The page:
A marathon swimmer seeks to become the oldest woman to swim non-stop from Cuba to Florida in Netflix’s newest biopic.
If there’s one thing athletes have in common with artists regardless of what sport in which they compete, it’s that the most eccentric ones are selfish, flawed, obsessive and mysterious enigmas driven by passion for their craft as well as an innate desire to succeed, and the filmmaking duo of Jimmy Chin and Elizabeth Chai Vasarhelyi learned this when profiling free solo rock climber Alex Honnold in their Oscar-winning documentary Free Solo. The husband-and-wife pair of directors have collaborated together in their first narrative feature film Nyad, a gripping sports film about marathon swimmer Diana Nyad from her own autobiography.
In Nyad, the titular swimmer played by Annette Bening is 61 years old, but nevertheless has her sights set on successfully completing a marathon swim from Cuba all the way to Florida, a record she attempted to break 30 years prior but to disappointing returns. This failure along with memories of her tumultuous relationship with her father and swimming coach gnaw at the back of her head like a parasite, and the only way to flick it off is to make things right within herself and her inner child by finishing what she started: do the physically impossible and swim from Havana to Key West without a shark cage.
She enlists her best friend Bonnie Stoll (Jodie Foster) to be her coach and personal trainer, as well as John Barlett (Rhys Ifans) to navigate the waters while the mysteriously silent but eager Dee Brady (Karly Rothenberg) pilots the boat from which Bonnie and company keep an eye on Nyad over the course of her endeavor. But Diana runs into a myriad of obstacles while training and setting out for her arduous swim, from her overbearing demeanor toward her team and the resurfacing of her own mental traumas, to challenges of the environment and the physical strain that marathon swimming puts on her aging body.
Annette Bening is truly exceptional in the lead role of Nyad. As the titular athlete, she puts in a career-best performance playing a role with strenuous physical demands, and the results see her put in a performance that’s in a class of its own, particularly how she communicates Diana Nyad’s obsession and manic drive through the wideness of her eyes, and her loud, almost robotic delivery of her meticulously detailed orders, whether it’s for a specific piece of swimming equipment she requires or the type of dinner she wants with Bonnie for her 61st birthday.
And Diana is on a compelling arc of her own that demonstrates Chin and Vasarhelyi’s ability to tell a narrative story on the page and in their direction. While Free Solo was more informative about the obsessive, selfish nature of athletes, Nyad succeeds in telling a story of someone just as flawed as Alex Honnold. However, in her biopic, Nyad gradually progresses and changes as the current takes her toward learning humility and sharing vulnerability with her loved ones. On that note, the film takes an unflinching look at how much physical and mental preparation goes into marathon swimming: the filmmakers aren’t afraid to show intimate scenes of Nyad vomiting from afar or display her horrifically swollen face after a disastrous encounter with a sea creature.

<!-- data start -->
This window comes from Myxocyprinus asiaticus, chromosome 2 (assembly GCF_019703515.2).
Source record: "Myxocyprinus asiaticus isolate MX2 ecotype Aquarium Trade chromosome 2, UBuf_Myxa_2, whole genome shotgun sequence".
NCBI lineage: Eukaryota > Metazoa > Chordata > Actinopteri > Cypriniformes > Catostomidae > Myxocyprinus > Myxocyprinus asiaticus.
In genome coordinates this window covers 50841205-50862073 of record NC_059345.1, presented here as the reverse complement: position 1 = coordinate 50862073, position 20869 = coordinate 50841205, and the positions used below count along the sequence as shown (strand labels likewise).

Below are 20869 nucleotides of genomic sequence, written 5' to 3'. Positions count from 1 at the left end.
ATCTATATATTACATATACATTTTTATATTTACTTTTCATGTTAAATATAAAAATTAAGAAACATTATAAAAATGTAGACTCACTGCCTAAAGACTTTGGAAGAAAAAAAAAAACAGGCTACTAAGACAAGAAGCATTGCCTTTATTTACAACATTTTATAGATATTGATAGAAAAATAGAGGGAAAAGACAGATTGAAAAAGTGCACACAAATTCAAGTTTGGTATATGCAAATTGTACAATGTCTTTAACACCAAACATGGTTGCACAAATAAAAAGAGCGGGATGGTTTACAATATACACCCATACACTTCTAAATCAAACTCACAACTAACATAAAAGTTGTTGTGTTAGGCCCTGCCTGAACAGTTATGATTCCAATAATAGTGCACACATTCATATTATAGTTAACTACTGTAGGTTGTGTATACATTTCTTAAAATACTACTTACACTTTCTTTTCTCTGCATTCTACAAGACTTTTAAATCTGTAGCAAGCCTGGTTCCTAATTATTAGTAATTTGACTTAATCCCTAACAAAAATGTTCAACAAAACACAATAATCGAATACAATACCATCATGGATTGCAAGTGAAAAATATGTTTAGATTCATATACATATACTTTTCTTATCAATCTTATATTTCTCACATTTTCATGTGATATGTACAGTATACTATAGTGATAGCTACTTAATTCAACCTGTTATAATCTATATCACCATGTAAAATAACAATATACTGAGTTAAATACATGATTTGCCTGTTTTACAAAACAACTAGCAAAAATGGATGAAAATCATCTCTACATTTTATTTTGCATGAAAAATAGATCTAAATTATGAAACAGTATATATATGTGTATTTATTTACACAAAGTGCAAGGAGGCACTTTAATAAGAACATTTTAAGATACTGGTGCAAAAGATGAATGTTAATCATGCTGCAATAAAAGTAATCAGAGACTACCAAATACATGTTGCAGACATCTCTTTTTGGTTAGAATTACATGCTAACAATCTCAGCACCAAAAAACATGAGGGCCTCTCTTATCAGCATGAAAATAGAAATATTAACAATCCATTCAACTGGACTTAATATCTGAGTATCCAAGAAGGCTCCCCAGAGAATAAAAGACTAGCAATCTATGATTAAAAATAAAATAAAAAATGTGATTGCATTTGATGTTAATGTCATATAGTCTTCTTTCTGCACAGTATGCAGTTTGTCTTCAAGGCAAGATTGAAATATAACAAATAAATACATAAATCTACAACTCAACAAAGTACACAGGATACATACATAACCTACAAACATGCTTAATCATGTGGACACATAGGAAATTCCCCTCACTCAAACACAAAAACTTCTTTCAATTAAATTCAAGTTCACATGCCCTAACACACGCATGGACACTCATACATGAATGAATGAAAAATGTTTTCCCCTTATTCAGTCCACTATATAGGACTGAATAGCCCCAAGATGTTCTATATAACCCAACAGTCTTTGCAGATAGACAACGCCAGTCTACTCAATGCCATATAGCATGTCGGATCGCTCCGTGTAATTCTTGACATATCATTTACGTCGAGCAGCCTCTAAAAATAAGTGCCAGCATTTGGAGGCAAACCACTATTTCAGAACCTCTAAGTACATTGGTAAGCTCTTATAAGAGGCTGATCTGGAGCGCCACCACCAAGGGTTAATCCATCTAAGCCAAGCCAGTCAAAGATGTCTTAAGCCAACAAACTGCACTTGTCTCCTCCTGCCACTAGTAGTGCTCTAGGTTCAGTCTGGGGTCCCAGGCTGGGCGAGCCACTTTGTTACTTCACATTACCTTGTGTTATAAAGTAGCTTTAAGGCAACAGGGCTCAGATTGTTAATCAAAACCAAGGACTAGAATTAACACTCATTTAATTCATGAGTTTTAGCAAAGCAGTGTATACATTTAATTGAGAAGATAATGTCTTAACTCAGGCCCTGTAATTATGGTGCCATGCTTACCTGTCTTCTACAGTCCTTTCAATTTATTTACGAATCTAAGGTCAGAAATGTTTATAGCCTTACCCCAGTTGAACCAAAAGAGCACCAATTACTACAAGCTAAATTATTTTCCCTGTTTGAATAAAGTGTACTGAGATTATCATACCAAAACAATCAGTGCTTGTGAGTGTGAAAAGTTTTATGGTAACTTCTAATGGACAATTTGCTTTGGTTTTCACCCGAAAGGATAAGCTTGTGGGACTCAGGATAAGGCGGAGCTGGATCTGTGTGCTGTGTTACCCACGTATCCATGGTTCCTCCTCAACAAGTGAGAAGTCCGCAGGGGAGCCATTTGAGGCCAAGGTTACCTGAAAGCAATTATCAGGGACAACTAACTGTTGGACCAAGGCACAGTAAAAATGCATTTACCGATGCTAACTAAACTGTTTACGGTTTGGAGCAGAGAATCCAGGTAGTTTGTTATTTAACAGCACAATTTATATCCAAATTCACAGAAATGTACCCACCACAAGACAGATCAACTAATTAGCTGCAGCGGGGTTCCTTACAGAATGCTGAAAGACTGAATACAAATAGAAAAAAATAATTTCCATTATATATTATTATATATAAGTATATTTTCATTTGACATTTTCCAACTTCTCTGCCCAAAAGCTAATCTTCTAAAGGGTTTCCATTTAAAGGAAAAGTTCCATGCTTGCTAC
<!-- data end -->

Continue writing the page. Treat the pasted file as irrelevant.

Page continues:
Chin and Vasarhelyi’s experiences in documentary filmmaking also make their presence known in the technical aspects of Nyad to provide a visual look inside the swimmer’s mind and aural experience of the racing thoughts within her stream of consciousness. An example of the former comes in news broadcasts covering Nyad’s failures, achievements and interviews juxtaposed with brief flashbacks that appear shot like reenactments during Diana’s moments of isolation, while the audio from these reports plays over wide shots of Diana and her crew swimming toward the horizon, setting the high personal stakes for her trek from Cuba back to the states.
Of course, Nyad is a movie that takes place in the world of athletics, and like everything in the sports genre, you know where it’s going to go as far as plot points and the inspiring message on which the film concludes, and certain revelations about a character on Nyad’s crew just feel clichéd as far as timing is concerned, regardless of how true they are to this real life story. What’s also worth noting is that the third act is marred by shoddy visual effects, and there are a few instances where characters explain beats in Nyad’s route through expository dialogue for viewers to expect when they would have been served better to arrive in a way that adds more jolting suspense to her swim.
But those are intended to list the health risks Diana puts on herself in taking this arduous journey, and Nyad is an overall compelling and unique entry in the sports film subgenre. Audiences will be informed on the physical expectations and nourishment methods that come with marathon swimming, be endeared by the grounded banter between Diana and Bonnie, and be marveled by Annette Bening’s commanding turn in her career-best dramatic performance. It’s refreshing to see women her age take roles like this and deliver a message of hope to boot, and that’s why Nyad is a solid film worth seeing and rooting for this award season.